Chemistry 9th Edition

Published by Cengage Learning
ISBN 10: 1133611095
ISBN 13: 978-1-13361-109-7

Chapter 12 - Chemical Kinetics - Review Questions: 10

Answer

$lnk=\frac{-E_a}{R}(\frac{1}{T})+lnA$ The data needed is the relationship between the rate constant and the temperature. In order to get a straight line, we would need to plot $lnk$ against $\frac{1}{T}$. The slope of the line would be $-\frac{E_a}{R}$, and the y-intercept would be $lnA$. The units of R are $\frac{J}{K\times mol}$. $E_a$ can be determined by using the following equation: $ln(\frac{k_2}{k_1})=\frac{E_a}{R}(\frac{1}{T_1}-\frac{1}{T_2})$.

Work Step by Step

Taking the natural log of both sides of the Arrhenius equation yields $lnk=ln(Ae^{-E_a/RT})$ which can be simplified to $lnk=lnA-\frac{E_a}{RT}$. Rearranging the terms gives $lnk=\frac{-E_a}{R}(\frac{1}{T})+lnA$. The relationship between the rate constant is needed in order to determine the equation. The equation is formatted in the form $y=mx+b$ where $y=lnk$, $m=\frac{-E_a}{R}$, $x=\frac{1}{T}$, and $b=lnA$, so to get a straight line, we must plot $y$ against $x$, or $lnk$ against $\frac{1}{T}$. The slope is equal to $m$ or $\frac{-E_a}{R}$. The R value is just the universal gas constant, or $8.3145\space\frac{J}{K\times mol}$, so its units are just $\frac{J}{K\times mol}$.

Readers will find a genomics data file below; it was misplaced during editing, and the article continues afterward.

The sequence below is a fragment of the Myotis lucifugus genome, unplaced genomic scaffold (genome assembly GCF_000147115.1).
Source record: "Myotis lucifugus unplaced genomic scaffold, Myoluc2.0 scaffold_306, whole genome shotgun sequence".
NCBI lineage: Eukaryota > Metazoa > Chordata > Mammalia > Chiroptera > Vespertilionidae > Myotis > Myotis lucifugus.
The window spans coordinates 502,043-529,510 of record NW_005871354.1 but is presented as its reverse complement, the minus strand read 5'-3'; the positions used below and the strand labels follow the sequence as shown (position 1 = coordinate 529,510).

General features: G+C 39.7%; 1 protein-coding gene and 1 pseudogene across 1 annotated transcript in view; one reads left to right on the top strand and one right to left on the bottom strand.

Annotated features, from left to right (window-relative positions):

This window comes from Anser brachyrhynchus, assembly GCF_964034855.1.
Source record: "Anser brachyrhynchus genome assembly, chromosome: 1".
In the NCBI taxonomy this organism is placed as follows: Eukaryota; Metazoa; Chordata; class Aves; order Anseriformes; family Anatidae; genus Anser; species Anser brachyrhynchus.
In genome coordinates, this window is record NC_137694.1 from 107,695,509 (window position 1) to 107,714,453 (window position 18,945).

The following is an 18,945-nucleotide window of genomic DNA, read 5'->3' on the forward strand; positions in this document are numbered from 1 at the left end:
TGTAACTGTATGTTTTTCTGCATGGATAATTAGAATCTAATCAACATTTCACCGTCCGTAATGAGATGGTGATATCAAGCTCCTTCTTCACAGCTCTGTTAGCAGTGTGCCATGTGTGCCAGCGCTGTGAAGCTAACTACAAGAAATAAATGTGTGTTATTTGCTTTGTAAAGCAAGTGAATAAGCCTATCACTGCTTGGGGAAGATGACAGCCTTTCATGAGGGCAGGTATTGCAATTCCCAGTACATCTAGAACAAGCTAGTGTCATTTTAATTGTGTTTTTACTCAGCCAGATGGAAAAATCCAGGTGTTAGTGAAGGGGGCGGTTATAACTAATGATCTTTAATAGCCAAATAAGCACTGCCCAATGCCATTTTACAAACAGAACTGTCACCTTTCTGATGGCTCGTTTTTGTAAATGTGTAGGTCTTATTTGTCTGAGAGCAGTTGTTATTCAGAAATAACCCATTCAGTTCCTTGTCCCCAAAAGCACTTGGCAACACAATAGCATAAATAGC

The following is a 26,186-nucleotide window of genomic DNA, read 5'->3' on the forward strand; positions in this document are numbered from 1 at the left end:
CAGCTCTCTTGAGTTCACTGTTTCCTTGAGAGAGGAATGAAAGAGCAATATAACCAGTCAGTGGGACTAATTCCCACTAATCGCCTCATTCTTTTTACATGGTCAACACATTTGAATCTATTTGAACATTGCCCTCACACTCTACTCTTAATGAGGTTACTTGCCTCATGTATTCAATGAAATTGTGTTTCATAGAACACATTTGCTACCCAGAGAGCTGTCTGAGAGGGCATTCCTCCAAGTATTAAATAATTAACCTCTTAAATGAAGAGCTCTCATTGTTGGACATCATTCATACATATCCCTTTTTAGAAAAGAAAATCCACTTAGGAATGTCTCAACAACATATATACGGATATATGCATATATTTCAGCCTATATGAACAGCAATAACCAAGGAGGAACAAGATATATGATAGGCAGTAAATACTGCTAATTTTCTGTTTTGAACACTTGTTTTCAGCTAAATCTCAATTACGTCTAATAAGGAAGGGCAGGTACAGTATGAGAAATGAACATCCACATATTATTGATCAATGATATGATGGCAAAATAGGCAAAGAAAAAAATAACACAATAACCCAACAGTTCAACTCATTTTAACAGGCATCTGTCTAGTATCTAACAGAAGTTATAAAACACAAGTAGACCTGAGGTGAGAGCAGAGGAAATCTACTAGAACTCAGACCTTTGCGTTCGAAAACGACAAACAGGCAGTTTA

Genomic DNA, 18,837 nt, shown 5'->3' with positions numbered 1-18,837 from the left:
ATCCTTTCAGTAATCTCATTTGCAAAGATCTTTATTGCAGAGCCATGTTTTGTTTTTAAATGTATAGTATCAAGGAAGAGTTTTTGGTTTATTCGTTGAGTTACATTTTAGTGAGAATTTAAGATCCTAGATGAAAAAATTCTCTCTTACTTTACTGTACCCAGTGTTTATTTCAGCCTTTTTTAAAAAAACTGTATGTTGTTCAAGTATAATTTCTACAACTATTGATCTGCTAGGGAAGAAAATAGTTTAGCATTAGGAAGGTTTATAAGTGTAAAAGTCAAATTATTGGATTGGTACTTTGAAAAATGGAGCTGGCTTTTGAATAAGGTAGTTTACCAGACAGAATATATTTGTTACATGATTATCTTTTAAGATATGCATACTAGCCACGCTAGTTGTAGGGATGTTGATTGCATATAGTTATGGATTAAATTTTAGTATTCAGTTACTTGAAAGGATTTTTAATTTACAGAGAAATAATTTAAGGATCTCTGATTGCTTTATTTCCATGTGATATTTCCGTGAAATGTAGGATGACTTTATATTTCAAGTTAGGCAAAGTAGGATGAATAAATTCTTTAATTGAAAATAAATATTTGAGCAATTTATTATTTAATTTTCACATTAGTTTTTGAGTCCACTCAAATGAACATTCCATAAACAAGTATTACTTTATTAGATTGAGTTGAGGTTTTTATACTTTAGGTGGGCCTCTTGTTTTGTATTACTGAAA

Update this answer!

You can help us out by revising, improving and updating this answer.

Update this answer

After you claim an answer you’ll have 24 hours to send in a draft. An editor will review the submission and either publish your submission or provide feedback.